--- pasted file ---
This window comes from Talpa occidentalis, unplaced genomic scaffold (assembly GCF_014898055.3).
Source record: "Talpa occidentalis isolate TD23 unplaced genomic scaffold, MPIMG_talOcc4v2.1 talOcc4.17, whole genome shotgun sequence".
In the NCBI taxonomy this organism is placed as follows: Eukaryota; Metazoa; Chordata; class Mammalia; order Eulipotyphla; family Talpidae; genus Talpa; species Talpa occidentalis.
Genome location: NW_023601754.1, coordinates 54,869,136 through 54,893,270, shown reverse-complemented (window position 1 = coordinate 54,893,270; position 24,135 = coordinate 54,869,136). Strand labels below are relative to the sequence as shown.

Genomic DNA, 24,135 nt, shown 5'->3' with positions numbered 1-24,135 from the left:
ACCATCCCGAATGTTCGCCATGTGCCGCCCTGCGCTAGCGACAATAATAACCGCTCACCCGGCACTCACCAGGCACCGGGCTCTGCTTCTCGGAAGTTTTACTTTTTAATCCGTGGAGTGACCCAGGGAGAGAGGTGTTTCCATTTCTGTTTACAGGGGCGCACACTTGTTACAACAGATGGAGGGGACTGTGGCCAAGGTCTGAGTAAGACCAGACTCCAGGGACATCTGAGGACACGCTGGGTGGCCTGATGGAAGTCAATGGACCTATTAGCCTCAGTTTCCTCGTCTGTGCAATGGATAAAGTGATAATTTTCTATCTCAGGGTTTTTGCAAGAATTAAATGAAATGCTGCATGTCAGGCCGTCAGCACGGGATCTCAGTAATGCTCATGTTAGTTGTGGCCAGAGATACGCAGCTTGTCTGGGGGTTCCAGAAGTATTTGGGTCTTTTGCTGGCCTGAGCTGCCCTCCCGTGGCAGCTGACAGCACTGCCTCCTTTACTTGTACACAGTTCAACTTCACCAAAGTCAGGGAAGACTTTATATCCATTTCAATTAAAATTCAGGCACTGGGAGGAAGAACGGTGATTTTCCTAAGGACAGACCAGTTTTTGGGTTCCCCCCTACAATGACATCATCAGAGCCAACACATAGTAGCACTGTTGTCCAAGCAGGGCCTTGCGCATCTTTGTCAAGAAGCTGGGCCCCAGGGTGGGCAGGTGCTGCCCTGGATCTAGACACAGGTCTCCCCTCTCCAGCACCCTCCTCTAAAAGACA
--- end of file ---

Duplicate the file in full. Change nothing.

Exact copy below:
This window comes from Talpa occidentalis, unplaced genomic scaffold (assembly GCF_014898055.3).
Source record: "Talpa occidentalis isolate TD23 unplaced genomic scaffold, MPIMG_talOcc4v2.1 talOcc4.17, whole genome shotgun sequence".
In the NCBI taxonomy this organism is placed as follows: Eukaryota; Metazoa; Chordata; class Mammalia; order Eulipotyphla; family Talpidae; genus Talpa; species Talpa occidentalis.
Genome location: NW_023601754.1, coordinates 54,869,136 through 54,893,270, shown reverse-complemented (window position 1 = coordinate 54,893,270; position 24,135 = coordinate 54,869,136). Strand labels below are relative to the sequence as shown.

Genomic DNA, 24,135 nt, shown 5'->3' with positions numbered 1-24,135 from the left:
ACCATCCCGAATGTTCGCCATGTGCCGCCCTGCGCTAGCGACAATAATAACCGCTCACCCGGCACTCACCAGGCACCGGGCTCTGCTTCTCGGAAGTTTTACTTTTTAATCCGTGGAGTGACCCAGGGAGAGAGGTGTTTCCATTTCTGTTTACAGGGGCGCACACTTGTTACAACAGATGGAGGGGACTGTGGCCAAGGTCTGAGTAAGACCAGACTCCAGGGACATCTGAGGACACGCTGGGTGGCCTGATGGAAGTCAATGGACCTATTAGCCTCAGTTTCCTCGTCTGTGCAATGGATAAAGTGATAATTTTCTATCTCAGGGTTTTTGCAAGAATTAAATGAAATGCTGCATGTCAGGCCGTCAGCACGGGATCTCAGTAATGCTCATGTTAGTTGTGGCCAGAGATACGCAGCTTGTCTGGGGGTTCCAGAAGTATTTGGGTCTTTTGCTGGCCTGAGCTGCCCTCCCGTGGCAGCTGACAGCACTGCCTCCTTTACTTGTACACAGTTCAACTTCACCAAAGTCAGGGAAGACTTTATATCCATTTCAATTAAAATTCAGGCACTGGGAGGAAGAACGGTGATTTTCCTAAGGACAGACCAGTTTTTGGGTTCCCCCCTACAATGACATCATCAGAGCCAACACATAGTAGCACTGTTGTCCAAGCAGGGCCTTGCGCATCTTTGTCAAGAAGCTGGGCCCCAGGGTGGGCAGGTGCTGCCCTGGATCTAGACACAGGTCTCCCCTCTCCAGCACCCTCCTCTAAAAGACA